Instructor: I've been studying leadership transitions for much more than a decade at this point. Lots of research on this indicates that unaided, failure rates for leaders taking new rules coming in from the outside, particularly at senior levels, are up to 40%, and there's been a number of studies that have validated this particular number. So why is it that very capable leaders so often struggle when they're joining new companies?
As you think about learning going into a new role, I'm going to suggest that there's really three kinds of learning you need to focus on. There's technical learning, there's cultural learning, and there's political learning. Technical learning is really about getting up to speed with the technical dimensions of a new role. That can be products, it can be markets, it can be technologies, it can be the systems of your organization. Where the problems lie, typically, are more in the cultural and political domains of the learning process.
When you think about culture, what we're talking about here is subtle norms and values that inform the organization. Leaders that have come up in a single organization and then join another one often are shocked to find that there are very different organizational cultures. They've gotten very used to operating in the context of a particular culture, and now there's a very different set of norms. There's a very different set of values that people are operating by. And this can be quite disorienting.
And then, of course, there's the political dimensions of this. As you come into a new organization, you're leaving behind many of the networks, connections, and relationships that made you effective in your previous organization. That set of equities and relationship bank accounts that you've built up in the organization really aren't there anymore, and you've kind of got to start from scratch. This is a big challenge, and particularly big challenge when the political dynamics of the organization that you're joining may be very different than the political dynamics of the organization that you left.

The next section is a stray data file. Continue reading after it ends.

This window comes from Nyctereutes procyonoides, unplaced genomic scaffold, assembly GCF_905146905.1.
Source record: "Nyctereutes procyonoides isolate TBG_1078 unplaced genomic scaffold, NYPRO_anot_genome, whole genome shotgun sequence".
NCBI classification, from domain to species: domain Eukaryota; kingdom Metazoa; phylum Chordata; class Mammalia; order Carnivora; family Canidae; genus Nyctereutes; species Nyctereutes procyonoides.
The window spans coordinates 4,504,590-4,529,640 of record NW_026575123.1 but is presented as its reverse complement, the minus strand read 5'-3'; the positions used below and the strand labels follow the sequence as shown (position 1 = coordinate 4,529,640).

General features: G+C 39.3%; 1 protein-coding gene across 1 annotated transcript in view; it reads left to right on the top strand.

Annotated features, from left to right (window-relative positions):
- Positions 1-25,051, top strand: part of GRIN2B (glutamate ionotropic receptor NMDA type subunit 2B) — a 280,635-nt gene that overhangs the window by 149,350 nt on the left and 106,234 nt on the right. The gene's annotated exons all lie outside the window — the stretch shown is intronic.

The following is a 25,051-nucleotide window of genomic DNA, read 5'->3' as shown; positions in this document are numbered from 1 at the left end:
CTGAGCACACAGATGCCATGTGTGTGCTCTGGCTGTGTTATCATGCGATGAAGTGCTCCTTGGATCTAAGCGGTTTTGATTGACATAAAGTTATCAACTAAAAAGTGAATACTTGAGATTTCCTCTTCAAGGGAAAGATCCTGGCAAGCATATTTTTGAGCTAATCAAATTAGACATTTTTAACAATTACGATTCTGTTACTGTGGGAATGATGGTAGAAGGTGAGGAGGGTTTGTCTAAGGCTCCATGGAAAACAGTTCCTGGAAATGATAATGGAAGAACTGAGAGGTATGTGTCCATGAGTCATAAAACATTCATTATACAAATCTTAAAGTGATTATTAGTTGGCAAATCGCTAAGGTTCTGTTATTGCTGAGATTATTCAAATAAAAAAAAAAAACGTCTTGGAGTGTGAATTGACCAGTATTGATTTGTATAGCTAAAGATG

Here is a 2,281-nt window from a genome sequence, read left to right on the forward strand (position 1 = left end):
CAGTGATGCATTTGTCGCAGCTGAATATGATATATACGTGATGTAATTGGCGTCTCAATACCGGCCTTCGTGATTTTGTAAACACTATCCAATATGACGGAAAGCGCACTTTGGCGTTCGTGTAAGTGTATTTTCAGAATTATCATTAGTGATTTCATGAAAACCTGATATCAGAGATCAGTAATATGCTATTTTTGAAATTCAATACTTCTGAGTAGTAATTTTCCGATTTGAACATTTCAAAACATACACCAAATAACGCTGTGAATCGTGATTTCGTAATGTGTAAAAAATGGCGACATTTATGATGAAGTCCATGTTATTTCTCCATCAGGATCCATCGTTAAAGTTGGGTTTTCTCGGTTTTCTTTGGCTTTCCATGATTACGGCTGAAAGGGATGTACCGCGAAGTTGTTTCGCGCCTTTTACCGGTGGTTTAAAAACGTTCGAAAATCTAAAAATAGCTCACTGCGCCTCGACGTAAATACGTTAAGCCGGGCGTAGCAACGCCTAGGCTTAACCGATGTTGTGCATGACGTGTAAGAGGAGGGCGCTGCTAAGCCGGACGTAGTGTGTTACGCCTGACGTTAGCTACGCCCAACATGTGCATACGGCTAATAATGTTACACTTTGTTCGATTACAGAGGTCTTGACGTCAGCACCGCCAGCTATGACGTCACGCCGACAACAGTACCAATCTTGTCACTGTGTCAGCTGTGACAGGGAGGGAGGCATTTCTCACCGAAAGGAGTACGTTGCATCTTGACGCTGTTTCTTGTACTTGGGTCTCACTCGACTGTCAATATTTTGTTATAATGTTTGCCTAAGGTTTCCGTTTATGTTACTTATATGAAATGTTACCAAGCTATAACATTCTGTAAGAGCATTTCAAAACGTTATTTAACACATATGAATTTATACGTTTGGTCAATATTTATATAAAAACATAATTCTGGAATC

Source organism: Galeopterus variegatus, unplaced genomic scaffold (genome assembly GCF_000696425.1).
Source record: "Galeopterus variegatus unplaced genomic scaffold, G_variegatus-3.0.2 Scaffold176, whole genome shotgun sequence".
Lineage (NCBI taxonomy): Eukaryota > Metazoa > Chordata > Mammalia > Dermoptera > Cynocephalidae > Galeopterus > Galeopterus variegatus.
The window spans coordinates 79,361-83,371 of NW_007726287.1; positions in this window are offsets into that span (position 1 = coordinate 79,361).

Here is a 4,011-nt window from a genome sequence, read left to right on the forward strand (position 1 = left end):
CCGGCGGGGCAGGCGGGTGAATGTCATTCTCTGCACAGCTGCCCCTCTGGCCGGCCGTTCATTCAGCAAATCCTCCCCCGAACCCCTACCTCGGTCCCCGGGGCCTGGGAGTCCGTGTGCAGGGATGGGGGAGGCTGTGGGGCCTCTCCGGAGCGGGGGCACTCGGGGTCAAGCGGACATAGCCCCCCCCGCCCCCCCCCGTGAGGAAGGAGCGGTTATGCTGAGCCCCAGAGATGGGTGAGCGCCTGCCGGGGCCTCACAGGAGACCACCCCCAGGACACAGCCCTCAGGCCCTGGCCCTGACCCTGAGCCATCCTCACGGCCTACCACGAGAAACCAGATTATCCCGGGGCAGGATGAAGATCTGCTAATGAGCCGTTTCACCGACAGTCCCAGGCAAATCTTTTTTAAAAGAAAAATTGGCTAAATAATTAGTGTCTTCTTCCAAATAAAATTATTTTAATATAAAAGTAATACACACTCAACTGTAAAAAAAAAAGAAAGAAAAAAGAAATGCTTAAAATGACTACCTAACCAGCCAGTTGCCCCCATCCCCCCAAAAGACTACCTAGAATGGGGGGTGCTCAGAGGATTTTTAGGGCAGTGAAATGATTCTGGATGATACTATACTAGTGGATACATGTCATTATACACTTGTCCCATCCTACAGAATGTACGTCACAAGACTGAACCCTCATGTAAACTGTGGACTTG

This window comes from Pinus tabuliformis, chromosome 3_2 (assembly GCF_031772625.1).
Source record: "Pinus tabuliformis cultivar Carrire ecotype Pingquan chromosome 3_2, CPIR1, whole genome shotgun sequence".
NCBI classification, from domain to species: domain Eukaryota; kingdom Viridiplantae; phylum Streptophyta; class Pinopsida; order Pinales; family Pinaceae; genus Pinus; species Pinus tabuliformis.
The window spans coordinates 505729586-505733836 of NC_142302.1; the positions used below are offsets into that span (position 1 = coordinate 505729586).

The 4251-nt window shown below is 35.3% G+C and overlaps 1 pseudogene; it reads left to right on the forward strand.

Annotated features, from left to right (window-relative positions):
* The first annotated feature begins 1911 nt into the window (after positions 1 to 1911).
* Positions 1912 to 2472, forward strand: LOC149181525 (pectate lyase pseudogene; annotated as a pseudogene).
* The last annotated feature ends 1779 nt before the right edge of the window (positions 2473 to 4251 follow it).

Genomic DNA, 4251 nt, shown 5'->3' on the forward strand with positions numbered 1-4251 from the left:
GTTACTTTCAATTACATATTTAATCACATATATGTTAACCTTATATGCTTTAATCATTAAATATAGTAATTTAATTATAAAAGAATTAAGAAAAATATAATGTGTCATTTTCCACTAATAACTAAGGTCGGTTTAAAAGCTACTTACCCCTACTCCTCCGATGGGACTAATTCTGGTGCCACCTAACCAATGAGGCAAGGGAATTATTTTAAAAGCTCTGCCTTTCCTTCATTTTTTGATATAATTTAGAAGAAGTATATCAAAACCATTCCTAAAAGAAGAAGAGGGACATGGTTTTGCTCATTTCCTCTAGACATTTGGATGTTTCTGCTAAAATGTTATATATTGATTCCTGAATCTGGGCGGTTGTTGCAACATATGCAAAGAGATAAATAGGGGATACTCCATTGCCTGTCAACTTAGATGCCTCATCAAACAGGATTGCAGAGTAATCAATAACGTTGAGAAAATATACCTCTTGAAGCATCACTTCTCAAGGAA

Now that's not to say that leaders don't get into trouble with the technical piece, too. You're coming into a new organization. There's so much to learn. So one common trap I see leaders fall into is trying to do too much. And the issue here is really a kind of a riding off in all directions problem. The logic is basically that if I do enough things, I'm going to make something work. Something's going to stick. Something's going to happen.
But of course, the net result of this, almost inevitably, is your effort gets distributed across too many things. You're not really focusing enough attention on any one of them. And that really creates an issue of focus. And in the end you really don't accomplish anything that you want to. A second trap is setting unrealistic expectations. This is a particular issue when you've come through a recruiting process and you think you've got a view of what you need to do. And you may be very enthused, and you may be wanting to have an impact. And there's a real tendency to over promise and, in the end, under deliver in a situation like this.
A third big trap is, I call it the what got me here trap. The sorts of skills and abilities that may have made you very effective in your last role or your last organization may not necessarily be the ones that are going to make you successful here. But there's a very understandable tendency to stay in your comfort zone, and that can obviously create a problem when the demands of the new role don't really match, in the end, the demands that you had before.
Then there's some things that flow more from the cultural side. One is simply not understanding the real rules of the game, those unspoken understandings about how things get done in the organization, those subtle norms, those subtle values that may not be so obvious when you first arrived but are deeply embedded in the organization. And if you don't really understand rapidly the real rules of the game, you can begin to really bruise people. You can be perceived as really not connecting and fitting the way you need to in the organization, and that creates a certain number of issues for you almost inevitably.
A related issue, which I see can get people into trouble early on with the culture, is coming in with the answer. Often leaders, for multiple reasons, tend to reach conclusions too quickly about what needs to be done in the organization. They come in with a perception that this is the answer to the organization's problems. But of course they haven't been in your organization long enough to really deeply understand what those problems are. People begin to get reactive against what the new leader is trying to do. They don't really believe in the answer that the leader has come up with. And it becomes a rallying point for resistance, almost like the human immune system reacting against a bacterium or a virus.